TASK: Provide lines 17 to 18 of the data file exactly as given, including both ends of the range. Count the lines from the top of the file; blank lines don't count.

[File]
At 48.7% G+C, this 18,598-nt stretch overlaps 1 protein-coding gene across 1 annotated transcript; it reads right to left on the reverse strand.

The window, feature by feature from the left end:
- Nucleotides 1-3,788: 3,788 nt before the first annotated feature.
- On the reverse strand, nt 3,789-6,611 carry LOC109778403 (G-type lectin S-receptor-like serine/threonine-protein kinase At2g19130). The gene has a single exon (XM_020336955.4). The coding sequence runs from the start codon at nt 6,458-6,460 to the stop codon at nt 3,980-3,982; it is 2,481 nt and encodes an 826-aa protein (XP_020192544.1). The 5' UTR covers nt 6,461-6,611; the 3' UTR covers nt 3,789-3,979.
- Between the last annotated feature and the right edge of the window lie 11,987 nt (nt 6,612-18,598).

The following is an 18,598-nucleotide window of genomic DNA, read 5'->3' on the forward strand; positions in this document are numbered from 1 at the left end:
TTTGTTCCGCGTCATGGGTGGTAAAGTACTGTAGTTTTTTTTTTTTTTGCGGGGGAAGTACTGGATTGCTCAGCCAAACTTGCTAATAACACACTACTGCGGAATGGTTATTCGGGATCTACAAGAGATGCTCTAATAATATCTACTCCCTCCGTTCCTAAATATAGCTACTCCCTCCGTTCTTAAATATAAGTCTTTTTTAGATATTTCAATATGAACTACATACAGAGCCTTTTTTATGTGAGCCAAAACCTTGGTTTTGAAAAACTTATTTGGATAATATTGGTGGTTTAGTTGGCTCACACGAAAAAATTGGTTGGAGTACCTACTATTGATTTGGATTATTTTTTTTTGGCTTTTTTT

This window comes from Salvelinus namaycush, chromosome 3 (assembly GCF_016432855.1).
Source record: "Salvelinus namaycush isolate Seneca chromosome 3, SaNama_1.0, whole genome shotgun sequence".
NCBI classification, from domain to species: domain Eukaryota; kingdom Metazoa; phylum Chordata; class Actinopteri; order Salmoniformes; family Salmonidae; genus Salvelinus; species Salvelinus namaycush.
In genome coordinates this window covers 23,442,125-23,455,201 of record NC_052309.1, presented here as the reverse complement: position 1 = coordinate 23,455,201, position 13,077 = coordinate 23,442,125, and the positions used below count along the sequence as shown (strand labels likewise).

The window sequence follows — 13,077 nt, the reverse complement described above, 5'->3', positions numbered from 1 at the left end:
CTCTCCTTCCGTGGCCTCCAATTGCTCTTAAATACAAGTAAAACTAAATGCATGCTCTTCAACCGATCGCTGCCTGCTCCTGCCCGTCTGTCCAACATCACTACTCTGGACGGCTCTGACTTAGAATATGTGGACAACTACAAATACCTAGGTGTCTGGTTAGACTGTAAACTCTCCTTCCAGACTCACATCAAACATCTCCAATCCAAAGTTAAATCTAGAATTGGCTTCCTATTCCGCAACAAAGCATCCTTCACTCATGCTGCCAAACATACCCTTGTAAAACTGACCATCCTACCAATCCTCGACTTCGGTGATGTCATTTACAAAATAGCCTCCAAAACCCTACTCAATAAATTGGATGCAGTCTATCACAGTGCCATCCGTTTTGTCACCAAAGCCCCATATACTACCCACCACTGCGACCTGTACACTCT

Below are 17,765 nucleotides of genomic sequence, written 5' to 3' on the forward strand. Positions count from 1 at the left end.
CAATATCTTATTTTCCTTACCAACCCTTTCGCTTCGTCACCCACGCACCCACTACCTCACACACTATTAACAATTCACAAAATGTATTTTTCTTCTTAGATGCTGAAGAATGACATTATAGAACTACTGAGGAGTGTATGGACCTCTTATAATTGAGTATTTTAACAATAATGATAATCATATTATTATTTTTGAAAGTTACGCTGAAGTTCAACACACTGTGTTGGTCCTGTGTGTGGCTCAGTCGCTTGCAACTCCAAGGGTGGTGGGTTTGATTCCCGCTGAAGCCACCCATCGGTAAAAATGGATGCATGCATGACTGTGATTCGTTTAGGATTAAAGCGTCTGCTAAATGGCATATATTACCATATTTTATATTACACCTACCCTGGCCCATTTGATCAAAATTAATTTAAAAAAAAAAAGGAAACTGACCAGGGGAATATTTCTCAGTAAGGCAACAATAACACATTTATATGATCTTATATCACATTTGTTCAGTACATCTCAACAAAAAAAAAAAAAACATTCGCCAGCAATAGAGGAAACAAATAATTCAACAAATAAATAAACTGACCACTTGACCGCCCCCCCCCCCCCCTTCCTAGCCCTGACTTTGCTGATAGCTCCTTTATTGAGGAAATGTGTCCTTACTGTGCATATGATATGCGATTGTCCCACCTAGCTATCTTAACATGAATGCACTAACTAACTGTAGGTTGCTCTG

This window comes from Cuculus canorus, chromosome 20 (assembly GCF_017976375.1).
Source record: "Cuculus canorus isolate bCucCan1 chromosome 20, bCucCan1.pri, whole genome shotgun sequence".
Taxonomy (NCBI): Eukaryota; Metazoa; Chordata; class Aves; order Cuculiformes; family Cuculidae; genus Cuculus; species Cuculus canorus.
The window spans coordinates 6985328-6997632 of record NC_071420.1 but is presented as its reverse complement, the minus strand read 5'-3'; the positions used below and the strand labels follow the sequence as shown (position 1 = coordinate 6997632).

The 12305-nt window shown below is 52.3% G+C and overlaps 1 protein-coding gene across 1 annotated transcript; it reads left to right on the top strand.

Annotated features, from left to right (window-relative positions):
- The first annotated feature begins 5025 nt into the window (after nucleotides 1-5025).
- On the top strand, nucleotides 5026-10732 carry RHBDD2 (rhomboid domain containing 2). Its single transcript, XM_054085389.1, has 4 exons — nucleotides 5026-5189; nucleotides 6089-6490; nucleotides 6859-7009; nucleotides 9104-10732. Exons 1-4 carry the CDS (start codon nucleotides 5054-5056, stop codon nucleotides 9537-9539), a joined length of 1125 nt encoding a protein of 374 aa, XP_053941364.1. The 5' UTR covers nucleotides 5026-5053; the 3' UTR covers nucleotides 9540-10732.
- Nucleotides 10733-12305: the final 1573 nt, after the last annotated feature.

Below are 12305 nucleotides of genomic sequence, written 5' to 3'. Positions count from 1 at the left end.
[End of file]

Source record: "Cuculus canorus isolate bCucCan1 chromosome 20, bCucCan1.pri, whole genome shotgun sequence".
Taxonomy (NCBI): Eukaryota; Metazoa; Chordata; class Aves; order Cuculiformes; family Cuculidae; genus Cuculus; species Cuculus canorus.